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Transformer Drawings
2.350
.800 MAX
2.500
1.500
1.450 MAX
3.000
3.750 MAX
3.570
4.500
3.100
Figure 6: Transformer Dimensions
Note: The AA2793 transformer is the same physical size as the AA2791, but it has two sets of secondary windings (to power two drivers) and a dual primary winding for 115/230V operation.
Figure 7: AA2791 Transformer Specs
Figure 8: AA2793 Transformer Specs
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Figure 9: Wiring for different line voltages for the AA2793 transformer.
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Dimensions Drawings
Figure 10: BLD72 Dimensions
Note: The BLD72 and BLD72-1 are the same except for the base plate. The BLD72 is a replacement
driver for use in Driver Packs. The BLD72-1 is a modular driver which has a larger base plate.
Figure 11: BLD72-1 Dimensions
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13 Pin Terminal Description
Ter minal # Description
1
Motor, Phase 1
2
Motor, Phase 3
3
Motor, Common 1, 3
4
Fault Reset
5
Direction (CCW)
6
Clock (CW)
7
0V D C
8
Half-Step/Full Step
9
On/Off
10
N/C
11
Motor, Common 2, 4
12
Motor, Phase 2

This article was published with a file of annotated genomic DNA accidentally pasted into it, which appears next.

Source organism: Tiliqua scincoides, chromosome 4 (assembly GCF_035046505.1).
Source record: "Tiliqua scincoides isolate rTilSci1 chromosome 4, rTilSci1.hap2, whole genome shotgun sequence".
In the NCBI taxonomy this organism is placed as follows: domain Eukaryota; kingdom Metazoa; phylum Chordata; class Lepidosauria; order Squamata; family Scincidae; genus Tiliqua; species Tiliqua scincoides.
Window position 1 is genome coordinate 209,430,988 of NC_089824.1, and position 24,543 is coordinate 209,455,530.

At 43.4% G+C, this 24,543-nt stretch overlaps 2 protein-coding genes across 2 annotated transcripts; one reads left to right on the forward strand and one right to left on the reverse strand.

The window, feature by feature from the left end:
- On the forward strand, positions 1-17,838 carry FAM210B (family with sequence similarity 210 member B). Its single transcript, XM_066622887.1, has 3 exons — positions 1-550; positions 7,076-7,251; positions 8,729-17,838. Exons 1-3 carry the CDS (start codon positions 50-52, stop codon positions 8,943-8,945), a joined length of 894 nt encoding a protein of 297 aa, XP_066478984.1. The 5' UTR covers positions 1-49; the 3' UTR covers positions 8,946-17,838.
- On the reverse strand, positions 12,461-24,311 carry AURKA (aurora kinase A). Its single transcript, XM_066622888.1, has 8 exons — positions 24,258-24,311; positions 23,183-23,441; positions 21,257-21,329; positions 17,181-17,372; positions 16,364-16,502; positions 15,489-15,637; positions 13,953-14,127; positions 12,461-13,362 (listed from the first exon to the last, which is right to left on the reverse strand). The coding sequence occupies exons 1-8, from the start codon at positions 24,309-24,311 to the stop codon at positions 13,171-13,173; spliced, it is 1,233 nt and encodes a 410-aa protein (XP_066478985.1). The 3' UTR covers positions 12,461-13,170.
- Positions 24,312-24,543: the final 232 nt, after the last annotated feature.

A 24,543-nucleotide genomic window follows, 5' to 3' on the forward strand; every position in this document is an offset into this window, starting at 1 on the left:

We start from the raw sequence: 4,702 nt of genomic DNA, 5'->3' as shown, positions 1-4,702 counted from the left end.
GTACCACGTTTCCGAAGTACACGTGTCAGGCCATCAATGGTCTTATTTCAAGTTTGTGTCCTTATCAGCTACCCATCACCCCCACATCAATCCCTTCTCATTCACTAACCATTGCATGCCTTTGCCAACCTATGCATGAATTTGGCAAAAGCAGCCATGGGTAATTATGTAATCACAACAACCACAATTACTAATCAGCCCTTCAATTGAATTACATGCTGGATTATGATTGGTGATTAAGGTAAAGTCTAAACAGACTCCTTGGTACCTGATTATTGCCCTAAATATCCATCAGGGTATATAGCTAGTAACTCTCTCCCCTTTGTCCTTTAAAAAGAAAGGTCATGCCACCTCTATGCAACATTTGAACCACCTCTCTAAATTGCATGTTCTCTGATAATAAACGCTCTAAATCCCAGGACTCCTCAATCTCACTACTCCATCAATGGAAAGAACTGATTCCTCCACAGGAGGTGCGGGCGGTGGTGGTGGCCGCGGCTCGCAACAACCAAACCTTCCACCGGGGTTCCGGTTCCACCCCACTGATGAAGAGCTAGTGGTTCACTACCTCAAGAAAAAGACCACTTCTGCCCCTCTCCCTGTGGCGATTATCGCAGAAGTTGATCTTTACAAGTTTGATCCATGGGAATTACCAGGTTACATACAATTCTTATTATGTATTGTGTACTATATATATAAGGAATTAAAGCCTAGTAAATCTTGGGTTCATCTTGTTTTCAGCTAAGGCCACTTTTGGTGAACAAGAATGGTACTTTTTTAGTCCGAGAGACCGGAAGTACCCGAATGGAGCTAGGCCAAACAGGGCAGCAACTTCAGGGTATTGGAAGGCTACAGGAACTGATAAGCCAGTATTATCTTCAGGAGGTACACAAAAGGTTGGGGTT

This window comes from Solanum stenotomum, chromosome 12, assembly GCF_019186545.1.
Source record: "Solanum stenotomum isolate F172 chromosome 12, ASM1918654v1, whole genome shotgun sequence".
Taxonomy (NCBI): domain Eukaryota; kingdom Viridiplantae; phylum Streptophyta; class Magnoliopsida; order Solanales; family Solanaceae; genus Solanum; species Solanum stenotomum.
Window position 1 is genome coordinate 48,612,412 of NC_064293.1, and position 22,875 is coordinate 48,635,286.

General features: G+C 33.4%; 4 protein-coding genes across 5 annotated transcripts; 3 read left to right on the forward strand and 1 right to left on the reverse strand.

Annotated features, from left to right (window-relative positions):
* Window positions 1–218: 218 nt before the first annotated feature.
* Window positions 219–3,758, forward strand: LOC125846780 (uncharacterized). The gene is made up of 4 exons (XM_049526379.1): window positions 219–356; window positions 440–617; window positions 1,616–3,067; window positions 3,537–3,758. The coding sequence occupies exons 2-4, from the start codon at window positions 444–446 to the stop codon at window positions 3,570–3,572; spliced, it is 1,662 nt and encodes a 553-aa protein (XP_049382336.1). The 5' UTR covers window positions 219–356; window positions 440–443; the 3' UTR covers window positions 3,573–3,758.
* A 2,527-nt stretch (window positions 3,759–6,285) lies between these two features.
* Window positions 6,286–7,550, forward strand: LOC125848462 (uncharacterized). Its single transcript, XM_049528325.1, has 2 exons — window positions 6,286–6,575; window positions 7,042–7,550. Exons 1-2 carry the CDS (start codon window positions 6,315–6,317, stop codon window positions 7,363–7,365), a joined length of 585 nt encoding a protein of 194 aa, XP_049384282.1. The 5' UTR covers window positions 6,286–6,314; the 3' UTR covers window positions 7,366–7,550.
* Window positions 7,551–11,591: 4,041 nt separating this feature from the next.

13
Motor, Phase 4
Motor Compatibility
Standard Motors
High Torque Motors
P ar t #
Unipolar Rating
P ar t #
Unipolar Rating
23D 104_
2.0A
23L206_
3.0A
23D 108_
4.0A
23L210_
5.0A
23D 209_
4.5A
23L306_
3.0A
23D 309_
4.5A
23L310_
5.0A
34D 106_
3.0A
34N108_
4.0A
34D 109_
4.5A
34N112_
6.0A
34D 207_
3.5A
34N207_
3.5A
34D 213_
6.5A
34N214_
7.0A
34D 314_
7.0A
34N307_
3.5A
42D112_
6.0A
34N314_
7.0A
42D 212_
6.0A
42N115_
7.5A
Add suffix “S” for single-ended shaft, or suffix “D” for double-ended shaft.
Notes: Other motors not listed above may be compatible with this driver.
Anaheim Automation carries a full-line of standard and high torque step motors. Contact the factory
regarding compatibility. See back cover for speed/toque curves.
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Specifications
Control Inputs (All) : (Terminals 5, 6, 8, 9)
TTL-compatible